Sooner than you think: reporting from the Bloomberg conference in Paris
Last week I was fortunate enough to have the chance to participate in the Bloomberg Sooner Than You Think conference in Paris. I spoke on the Innovation stage on rebuilding trust in an environment of widespread data abuse.
It seems today that breaches are everywhere you look and the monetization in one way or another of data has become commonplace: you are the product, even when the service is not free! Data abuse has become a harsh reality for many, with people’s identities and personal information simply being another product available for trade, sale or unauthorized secondary use.
In this environment where trust is through the floor, how can security professionals and leaders rebuild safer workplaces that enable business outcomes and not add more friction? Here at Forcepoint we suggest a switch from what is commonly called a “threat-centric” world to a behaviour analytics one, focusing on a people’s interaction with data.
For example, “zero-trust” is a great concept in today’s flat, open and hyperconnected world, but it does introduce business friction. We believe that by using employees as the first and the last line of defense, they can become part of the cyber security “stack”. When we are able to monitor their use of data we can raise alerts and automatically enforce more stringent user-specific policies only when that behaviour changes from the norm. Thanks to this new approach we cut business friction and increase the chances of finding and stopping a data breach – before it happens.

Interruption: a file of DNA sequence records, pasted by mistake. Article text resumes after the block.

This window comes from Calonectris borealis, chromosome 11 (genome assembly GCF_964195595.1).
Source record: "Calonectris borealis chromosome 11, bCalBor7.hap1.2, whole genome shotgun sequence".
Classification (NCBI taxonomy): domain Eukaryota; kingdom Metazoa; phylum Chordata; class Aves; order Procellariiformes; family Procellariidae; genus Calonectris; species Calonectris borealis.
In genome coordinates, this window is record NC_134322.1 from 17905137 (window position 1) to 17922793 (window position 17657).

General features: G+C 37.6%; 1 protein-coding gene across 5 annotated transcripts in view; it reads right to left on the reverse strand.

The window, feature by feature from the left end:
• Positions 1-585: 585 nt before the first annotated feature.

With GPDR coming into force, privacy is top of mind for everyone, but I find it interesting how privacy is perceived in private life versus in the workplace. The idea of monitoring behaviour is still perceived as intrusive, despite the heavy regulations and frameworks in place to protect people’s identity and privacy.
When our customers introduce workforce monitoring, it’s not about what’s legal or what’s good: it’s about what’s best. We advise working in partnership with legal, HR teams, workers’ councils and internal communications teams to ensure the goals of monitoring are made absolutely transparent, that pseudonymization, controls and safeguards are built into monitoring, and that security becomes a positive experience.
In fact, by educating and protecting people and their identities at work, we also help increase their security posture in their private lives. Just think about all the GDPR-related notifications you’ve received as of late. Did you read the fine print? In our private lives we get virtually no advice before clicking “OK” while in the enterprise many professional teams will have reviewed and agreed policies before they are rolled out to the workforce.
The bottom line is that as security professionals and business leaders, we need to protect our companies, people and assets. We have a fiduciary responsibility to protect our businesses. Finding the balance between high data security, serious consideration of people’s privacy and keeping a business working smoothly is difficult. However, if we shift our focus and take a risk-adaptive approach, weaving in contextual intelligence on security incidents and only flagging those incidents which pose a real risk to our data, people, or business, I do believe that security can become a business enabler.